A lower leg rash could be caused due to a wide range of reasons. The following HealthHearty write-up provides information on some of the common causes of skin rashes that may appear on the lower leg.
The term ‘skin rash’ refers to skin eruptions that are characterized by a change in the color and texture of the skin. A lower leg rash may be found on the lower part of either one or both the legs. While most leg rashes are minor epidermal infections that can be treated locally, some could be serious, and an indicator of a skin condition. Typically, leg rashes might be accompanied by symptoms such as itching and a burning sensation on the affected part of the leg. The affected person may also experience symptoms such as swelling of the area and scaling of the skin.
Rashes could even be indicative of an allergic reaction. Skin allergies may be caused due to contact with an allergen. There are numerous things that one could be allergic to, from plants like poison ivy, to the cheap elastic used in socks. So, it might be difficult to judge the exact cause behind the itchy rash on your legs, by mere observation.
Causes of Lower Leg Rash
Most often, it is observed that dermatitis and its various types are the common culprits behind a skin rash. However, there are certain other factors that might be behind the development of such rashes. The symptoms of a rash will correspond to the cause behind the same. The rash might be characterized by spots that might be red or brown in color. There might be swelling, itching, and the affected area could be scaly.
Dermatitis refers to inflammation of the skin. Some of the types include atopic dermatitis, contact dermatitis, neurodermatitis, gravitational dermatitis, etc.. Dermatitis could occur when the skin comes in contact with irritants. Various types of dermatitis cause itching of the affected area on the lower leg. Extreme irritation and continuous scratching then leads to breaking of the affected skin.
Skin disorders like psoriasis, edema, non-venous leg ulcers, lichen simplex, pretibial myxoedema, necrobiosis lipoidica, panniculitis, hives (cholinergic urticaria), tinea corporis, prurigo nodularis, and folliculitis can cause a skin rash. Skin disorders like eczema, venous eczema (gravitational dermatitis), may also be responsible for a lower leg rash. It is very important to determine the exact reason behind the rash, so that proper medication can be followed.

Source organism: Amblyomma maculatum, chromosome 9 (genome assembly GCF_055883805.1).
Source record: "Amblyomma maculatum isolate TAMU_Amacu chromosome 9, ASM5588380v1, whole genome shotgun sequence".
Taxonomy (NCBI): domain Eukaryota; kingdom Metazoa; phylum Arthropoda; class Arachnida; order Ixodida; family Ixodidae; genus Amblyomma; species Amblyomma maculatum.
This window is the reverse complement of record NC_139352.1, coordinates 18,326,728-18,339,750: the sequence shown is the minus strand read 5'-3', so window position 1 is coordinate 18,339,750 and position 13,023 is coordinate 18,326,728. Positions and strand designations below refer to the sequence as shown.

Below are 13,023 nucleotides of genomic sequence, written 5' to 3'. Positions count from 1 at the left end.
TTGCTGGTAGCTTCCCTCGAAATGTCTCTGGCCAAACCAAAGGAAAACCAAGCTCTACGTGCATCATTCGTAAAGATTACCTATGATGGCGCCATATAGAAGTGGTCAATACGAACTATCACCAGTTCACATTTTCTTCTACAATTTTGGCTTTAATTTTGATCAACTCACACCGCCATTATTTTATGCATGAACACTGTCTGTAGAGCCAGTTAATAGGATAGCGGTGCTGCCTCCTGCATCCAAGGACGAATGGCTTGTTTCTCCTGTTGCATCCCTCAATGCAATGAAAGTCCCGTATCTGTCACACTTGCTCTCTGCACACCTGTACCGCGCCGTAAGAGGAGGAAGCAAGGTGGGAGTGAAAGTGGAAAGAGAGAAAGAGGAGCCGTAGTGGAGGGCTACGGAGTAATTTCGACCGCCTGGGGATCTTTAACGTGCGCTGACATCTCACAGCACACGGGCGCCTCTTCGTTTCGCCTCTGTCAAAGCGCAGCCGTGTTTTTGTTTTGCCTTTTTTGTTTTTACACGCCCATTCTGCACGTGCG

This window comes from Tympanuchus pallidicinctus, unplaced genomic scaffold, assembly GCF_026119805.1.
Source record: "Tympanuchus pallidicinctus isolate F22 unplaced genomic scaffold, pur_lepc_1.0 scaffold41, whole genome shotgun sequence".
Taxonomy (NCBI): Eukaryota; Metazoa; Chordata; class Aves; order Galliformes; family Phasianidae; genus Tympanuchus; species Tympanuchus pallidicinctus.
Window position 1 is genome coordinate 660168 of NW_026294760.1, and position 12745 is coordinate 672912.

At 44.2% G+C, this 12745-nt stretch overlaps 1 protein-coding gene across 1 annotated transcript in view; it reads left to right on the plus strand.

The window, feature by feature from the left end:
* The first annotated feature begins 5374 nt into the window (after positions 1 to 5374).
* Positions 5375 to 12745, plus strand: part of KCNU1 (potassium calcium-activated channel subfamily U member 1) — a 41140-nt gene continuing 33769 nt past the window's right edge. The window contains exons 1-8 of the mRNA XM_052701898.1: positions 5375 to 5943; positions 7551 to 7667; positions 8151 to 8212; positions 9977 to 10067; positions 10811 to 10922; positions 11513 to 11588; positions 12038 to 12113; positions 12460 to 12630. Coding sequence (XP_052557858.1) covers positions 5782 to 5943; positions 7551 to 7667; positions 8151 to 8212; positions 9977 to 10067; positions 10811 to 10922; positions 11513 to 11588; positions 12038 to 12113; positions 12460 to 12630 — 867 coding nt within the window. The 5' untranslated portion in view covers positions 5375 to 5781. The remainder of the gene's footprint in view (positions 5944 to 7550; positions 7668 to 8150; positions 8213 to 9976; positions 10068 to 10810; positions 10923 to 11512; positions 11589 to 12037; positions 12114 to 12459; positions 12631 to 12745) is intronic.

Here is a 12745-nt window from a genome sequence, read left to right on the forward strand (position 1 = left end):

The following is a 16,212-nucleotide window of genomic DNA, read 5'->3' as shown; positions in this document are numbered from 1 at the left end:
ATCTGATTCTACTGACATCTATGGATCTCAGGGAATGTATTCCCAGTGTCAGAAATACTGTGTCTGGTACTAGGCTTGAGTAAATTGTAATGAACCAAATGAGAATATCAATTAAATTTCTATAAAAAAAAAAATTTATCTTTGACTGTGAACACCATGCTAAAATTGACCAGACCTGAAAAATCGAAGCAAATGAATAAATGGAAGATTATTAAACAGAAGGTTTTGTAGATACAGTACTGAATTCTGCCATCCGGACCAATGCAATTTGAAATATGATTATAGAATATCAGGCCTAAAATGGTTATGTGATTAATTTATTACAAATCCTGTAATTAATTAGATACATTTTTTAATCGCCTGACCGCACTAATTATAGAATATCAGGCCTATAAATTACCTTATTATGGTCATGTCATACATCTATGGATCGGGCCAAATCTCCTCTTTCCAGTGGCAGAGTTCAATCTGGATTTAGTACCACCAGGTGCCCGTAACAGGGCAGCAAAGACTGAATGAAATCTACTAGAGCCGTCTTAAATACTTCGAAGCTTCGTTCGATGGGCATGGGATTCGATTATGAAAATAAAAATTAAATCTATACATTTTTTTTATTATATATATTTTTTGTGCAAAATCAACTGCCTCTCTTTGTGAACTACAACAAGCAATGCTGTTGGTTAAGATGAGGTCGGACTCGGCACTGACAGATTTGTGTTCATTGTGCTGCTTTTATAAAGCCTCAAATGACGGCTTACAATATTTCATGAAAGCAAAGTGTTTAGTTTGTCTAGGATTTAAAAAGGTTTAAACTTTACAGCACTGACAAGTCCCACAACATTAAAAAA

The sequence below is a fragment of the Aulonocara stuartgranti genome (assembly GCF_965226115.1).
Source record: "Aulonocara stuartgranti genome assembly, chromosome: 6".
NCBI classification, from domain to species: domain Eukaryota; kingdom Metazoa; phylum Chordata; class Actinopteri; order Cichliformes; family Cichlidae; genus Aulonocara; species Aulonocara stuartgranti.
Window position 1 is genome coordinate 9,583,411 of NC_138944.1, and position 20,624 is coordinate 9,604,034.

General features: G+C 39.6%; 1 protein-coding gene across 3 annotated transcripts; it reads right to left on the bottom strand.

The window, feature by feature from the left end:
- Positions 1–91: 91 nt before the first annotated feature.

Contact with environmental allergens can also cause leg rashes. Insect bites, contact with irritants like poison ivy, poison oak, etc., could lead to rashes. Exposure to sun could also cause the skin to get inflamed. Minor rashes could heal with topical application of creams. Golfer’s vasculitis is a condition wherein a rash could appear due to performing excessive exercise in hot weather.
There are several other causes that may lead to a rash on lower leg. They may seem to have no direct bearing with the rash, but somewhere are responsible for the onslaught. These reasons may include:
- Diabetes, thyroid gland disease (especially hypothyroidism), autoimmune diseases, etc.
- Poor blood circulation could also be the reason behind the development of red blemishes just under the skin that may or may not be raised. They aren’t normally itchy and may recur every few days.
Treatment for a skin rash definitely depends on the exact cause and origin of the rash. It is very important to follow certain measures to speed up the healing process. Conditions like golfer’s vasculitis may resolve when the person takes proper rest (say for 8 to 10 hours), while the rash caused due to skin allergies may also disappear after proper treatment measures are followed. Timely treatment for dry skin, avoiding prolonged exposure to direct sunlight, refraining from the use of skin care products that may contain substances that you are allergic to, and having adequate rest, etc., are some primary measures that one can take.
If the rash is persistent and seems to be worsening, the person must visit the doctor to have it examined. A dermatologist is of course the best judge to examine the condition and prescribe the required medication. In severe cases, a mere physical examination may not be enough, the doctor will require skin cultures and tissue samples for a diagnosis. The rash may resolve with the support of a few prescribed skin creams or medication, provided it is treated in time. So, make sure to visit a health care provider and get the cause evaluated.
Disclaimer: The information provided in this article is solely for educating the reader. It is not intended to be a substitute for the advice of a medical expert.